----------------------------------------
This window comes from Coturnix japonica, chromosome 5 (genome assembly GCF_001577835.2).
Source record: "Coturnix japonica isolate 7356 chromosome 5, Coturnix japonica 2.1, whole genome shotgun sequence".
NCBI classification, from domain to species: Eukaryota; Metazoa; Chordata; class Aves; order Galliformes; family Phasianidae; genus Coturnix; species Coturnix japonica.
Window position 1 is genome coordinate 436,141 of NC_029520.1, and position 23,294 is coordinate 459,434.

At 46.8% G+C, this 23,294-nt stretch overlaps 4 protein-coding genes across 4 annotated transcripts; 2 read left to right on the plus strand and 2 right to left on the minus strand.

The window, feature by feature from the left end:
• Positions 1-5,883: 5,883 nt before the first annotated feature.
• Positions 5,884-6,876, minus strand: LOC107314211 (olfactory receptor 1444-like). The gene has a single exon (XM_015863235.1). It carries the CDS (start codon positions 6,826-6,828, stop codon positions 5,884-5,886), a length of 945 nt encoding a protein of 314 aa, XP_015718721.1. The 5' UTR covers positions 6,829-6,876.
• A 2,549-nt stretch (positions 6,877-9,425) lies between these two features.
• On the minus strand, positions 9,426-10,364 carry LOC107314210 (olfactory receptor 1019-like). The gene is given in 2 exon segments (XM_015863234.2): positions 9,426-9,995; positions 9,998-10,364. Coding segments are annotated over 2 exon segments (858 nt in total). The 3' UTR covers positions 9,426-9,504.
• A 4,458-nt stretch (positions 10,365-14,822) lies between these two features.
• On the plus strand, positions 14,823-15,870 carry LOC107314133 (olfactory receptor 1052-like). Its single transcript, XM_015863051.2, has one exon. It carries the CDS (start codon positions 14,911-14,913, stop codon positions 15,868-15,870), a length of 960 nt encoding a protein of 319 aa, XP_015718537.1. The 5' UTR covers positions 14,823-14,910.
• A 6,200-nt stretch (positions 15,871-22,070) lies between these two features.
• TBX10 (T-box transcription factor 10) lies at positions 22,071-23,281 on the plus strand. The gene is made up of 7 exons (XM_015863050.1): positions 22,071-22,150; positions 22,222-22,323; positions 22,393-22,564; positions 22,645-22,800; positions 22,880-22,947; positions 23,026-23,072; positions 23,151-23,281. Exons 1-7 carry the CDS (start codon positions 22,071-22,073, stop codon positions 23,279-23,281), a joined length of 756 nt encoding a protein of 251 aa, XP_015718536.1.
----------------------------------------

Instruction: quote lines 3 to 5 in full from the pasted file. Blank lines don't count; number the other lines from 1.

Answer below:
NCBI classification, from domain to species: Eukaryota; Metazoa; Chordata; class Aves; order Galliformes; family Phasianidae; genus Coturnix; species Coturnix japonica.
Window position 1 is genome coordinate 436,141 of NC_029520.1, and position 23,294 is coordinate 459,434.

At 46.8% G+C, this 23,294-nt stretch overlaps 4 protein-coding genes across 4 annotated transcripts; 2 read left to right on the plus strand and 2 right to left on the minus strand.